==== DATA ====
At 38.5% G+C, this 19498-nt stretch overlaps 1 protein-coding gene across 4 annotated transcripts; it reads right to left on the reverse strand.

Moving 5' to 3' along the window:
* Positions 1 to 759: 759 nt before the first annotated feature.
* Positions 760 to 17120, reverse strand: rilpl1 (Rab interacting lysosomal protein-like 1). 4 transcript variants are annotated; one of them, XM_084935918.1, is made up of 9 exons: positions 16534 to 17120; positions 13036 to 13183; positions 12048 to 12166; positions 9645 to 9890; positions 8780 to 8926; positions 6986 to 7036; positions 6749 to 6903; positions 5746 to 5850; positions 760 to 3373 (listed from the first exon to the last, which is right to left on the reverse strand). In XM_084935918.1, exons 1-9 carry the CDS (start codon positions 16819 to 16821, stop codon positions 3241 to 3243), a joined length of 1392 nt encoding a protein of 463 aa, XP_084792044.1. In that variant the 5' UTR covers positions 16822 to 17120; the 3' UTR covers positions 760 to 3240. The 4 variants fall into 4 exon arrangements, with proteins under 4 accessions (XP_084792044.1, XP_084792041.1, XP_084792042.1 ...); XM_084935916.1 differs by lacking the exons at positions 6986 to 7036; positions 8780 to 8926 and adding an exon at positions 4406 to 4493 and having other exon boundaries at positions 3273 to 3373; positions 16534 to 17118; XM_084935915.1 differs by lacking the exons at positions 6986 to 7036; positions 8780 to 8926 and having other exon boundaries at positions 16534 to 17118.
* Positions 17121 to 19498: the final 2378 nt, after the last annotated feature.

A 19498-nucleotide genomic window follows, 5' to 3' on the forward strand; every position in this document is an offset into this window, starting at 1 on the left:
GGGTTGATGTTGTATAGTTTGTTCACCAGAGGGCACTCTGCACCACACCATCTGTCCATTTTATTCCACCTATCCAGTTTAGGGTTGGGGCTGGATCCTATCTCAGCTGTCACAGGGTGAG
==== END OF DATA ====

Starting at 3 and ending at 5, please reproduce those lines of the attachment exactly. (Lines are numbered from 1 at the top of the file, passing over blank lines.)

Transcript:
* Positions 1 to 759: 759 nt before the first annotated feature.
* Positions 760 to 17120, reverse strand: rilpl1 (Rab interacting lysosomal protein-like 1). 4 transcript variants are annotated; one of them, XM_084935918.1, is made up of 9 exons: positions 16534 to 17120; positions 13036 to 13183; positions 12048 to 12166; positions 9645 to 9890; positions 8780 to 8926; positions 6986 to 7036; positions 6749 to 6903; positions 5746 to 5850; positions 760 to 3373 (listed from the first exon to the last, which is right to left on the reverse strand). In XM_084935918.1, exons 1-9 carry the CDS (start codon positions 16819 to 16821, stop codon positions 3241 to 3243), a joined length of 1392 nt encoding a protein of 463 aa, XP_084792044.1. In that variant the 5' UTR covers positions 16822 to 17120; the 3' UTR covers positions 760 to 3240. The 4 variants fall into 4 exon arrangements, with proteins under 4 accessions (XP_084792044.1, XP_084792041.1, XP_084792042.1 ...); XM_084935916.1 differs by lacking the exons at positions 6986 to 7036; positions 8780 to 8926 and adding an exon at positions 4406 to 4493 and having other exon boundaries at positions 3273 to 3373; positions 16534 to 17118; XM_084935915.1 differs by lacking the exons at positions 6986 to 7036; positions 8780 to 8926 and having other exon boundaries at positions 16534 to 17118.
* Positions 17121 to 19498: the final 2378 nt, after the last annotated feature.